The Coming Siege of Austerity

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It’s a
curious symptom of the consensus trance zombifying the American
public and its auditors in the media that something like a “recovery”
is now deemed to be underway. And, as events compel me to repeat
in this space, it begs the question: recovery to what? To Wall Street
booking stupendous profits by laundering “risk” out of
bad loans with new issues of tranche-o-matic securitized paper?
This I doubt, since there isn’t a pension fund left from San
Jose to Bratislava that would touch this stuff with a stick, even
if it could be turned out in collector’s editions of boxed
sets.

Does it mean
that American “consumers” (so-called) are awaited momentarily
in the flat-screen TV sales parlors with their credit cards fanned-out
like poker hands, ready for “action?” Not too likely with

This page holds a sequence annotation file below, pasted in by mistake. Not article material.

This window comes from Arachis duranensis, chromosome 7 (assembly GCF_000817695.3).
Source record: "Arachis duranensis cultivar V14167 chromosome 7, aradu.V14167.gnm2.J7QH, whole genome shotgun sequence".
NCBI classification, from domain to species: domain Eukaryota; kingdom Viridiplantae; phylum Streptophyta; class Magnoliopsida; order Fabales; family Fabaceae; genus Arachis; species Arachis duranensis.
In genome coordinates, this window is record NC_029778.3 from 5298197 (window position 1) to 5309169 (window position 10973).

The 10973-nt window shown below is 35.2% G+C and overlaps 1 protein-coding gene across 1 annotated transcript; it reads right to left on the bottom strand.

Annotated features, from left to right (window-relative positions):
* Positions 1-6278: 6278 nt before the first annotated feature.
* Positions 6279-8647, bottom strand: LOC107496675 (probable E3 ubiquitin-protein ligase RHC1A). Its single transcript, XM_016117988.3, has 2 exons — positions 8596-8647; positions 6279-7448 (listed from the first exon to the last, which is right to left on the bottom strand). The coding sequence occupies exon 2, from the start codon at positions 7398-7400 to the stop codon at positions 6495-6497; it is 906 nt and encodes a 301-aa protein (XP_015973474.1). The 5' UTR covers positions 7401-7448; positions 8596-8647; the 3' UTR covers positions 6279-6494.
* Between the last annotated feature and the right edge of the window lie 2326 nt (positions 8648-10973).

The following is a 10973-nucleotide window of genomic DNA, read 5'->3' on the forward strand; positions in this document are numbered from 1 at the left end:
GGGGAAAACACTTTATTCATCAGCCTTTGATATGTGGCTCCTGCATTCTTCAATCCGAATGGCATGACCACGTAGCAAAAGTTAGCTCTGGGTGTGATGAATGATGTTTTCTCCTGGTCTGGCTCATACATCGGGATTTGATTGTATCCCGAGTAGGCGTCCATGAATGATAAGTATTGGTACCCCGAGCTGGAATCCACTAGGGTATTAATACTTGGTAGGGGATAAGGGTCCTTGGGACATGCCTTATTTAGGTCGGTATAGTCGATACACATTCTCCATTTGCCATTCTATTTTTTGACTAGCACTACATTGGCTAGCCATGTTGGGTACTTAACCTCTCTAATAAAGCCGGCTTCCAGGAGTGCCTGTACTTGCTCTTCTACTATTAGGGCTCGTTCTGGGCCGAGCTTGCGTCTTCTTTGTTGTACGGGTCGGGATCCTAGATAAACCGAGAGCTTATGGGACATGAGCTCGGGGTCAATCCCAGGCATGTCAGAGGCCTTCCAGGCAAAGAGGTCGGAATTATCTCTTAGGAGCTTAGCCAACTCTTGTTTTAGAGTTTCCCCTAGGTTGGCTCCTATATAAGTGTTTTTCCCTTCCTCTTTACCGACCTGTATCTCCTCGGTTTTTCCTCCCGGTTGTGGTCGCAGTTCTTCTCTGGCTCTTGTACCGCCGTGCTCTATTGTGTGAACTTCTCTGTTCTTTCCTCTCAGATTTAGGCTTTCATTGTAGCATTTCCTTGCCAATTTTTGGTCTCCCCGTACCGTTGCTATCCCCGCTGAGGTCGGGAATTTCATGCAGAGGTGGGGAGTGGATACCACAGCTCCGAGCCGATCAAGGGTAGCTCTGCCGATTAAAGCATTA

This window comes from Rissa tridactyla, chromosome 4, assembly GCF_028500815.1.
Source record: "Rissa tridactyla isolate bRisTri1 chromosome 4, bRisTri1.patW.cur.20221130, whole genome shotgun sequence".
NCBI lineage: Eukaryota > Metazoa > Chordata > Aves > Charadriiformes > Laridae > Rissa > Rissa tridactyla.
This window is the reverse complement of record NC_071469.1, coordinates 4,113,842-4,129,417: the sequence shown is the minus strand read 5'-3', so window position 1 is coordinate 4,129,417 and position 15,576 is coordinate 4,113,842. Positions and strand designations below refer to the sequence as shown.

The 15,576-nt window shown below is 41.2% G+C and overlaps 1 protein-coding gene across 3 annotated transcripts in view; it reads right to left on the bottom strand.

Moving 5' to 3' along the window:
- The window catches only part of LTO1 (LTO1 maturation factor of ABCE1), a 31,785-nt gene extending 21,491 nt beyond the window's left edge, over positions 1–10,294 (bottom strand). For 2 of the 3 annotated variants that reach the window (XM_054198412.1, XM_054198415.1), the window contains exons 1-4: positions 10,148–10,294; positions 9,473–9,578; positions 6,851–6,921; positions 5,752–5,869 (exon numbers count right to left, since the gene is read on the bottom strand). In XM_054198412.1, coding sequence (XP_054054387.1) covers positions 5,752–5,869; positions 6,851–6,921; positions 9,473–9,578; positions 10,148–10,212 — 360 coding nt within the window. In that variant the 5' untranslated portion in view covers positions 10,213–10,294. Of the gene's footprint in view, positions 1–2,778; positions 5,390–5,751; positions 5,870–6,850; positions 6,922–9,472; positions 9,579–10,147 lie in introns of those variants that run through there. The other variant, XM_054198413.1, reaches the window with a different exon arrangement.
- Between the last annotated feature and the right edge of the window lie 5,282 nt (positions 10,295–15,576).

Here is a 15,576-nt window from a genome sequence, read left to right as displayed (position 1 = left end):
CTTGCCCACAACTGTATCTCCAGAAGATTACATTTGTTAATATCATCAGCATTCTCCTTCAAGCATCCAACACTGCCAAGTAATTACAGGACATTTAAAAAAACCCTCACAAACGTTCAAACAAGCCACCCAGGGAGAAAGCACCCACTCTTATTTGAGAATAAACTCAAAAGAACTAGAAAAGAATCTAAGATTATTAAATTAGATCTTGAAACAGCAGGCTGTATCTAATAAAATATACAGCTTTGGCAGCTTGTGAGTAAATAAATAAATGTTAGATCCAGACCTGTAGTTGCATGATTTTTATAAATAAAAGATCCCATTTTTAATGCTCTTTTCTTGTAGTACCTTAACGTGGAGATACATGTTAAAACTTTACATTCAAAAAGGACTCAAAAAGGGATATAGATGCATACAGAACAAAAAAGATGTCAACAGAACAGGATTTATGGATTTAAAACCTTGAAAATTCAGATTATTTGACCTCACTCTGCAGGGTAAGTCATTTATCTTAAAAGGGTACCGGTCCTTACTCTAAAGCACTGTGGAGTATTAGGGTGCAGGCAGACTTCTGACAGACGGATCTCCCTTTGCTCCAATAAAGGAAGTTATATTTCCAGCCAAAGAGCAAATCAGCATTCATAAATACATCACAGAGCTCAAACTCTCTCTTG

massive non-performance out in cardholder-land, and half the nation’s
electronics inventory wending its way onto Craig’s List. Are
we expecting more asteroid belts of new suburbs carved in the loamy
outlands of Dallas and Minneapolis, complete with new highway strips
of Big Box shopping and Chuck E. Cheeses? Go to banking’s intensive
care unit and inquire (if you can) among the flat-lining production
home-builders and the real estate investment trusts on life support
when they expect to rev up the heavy equipment.

The idea that
we’re about to resume the insane behavior that induced the
current epochal malaise of economy is so absurd it will only be
heard in the faculty dining halls of the Ivy League. And if America
is not picking up where it left off eighteen months ago – the
orgy of spending future claims on wealth unlikely to accrue –
then what is our destiny? Based on what’s out there in the
organs of public thinking, it seems that we don’t want to think
about it.

So many forces
are arrayed against a return to the previous “normal”
that we will be lucky, in another eighteen months, to still find
ourselves speaking English and celebrating Christmas. What’s
“out there” is a panorama of mutually reinforcing critical
problems pertaining to how we live on this continent. Like the obesity,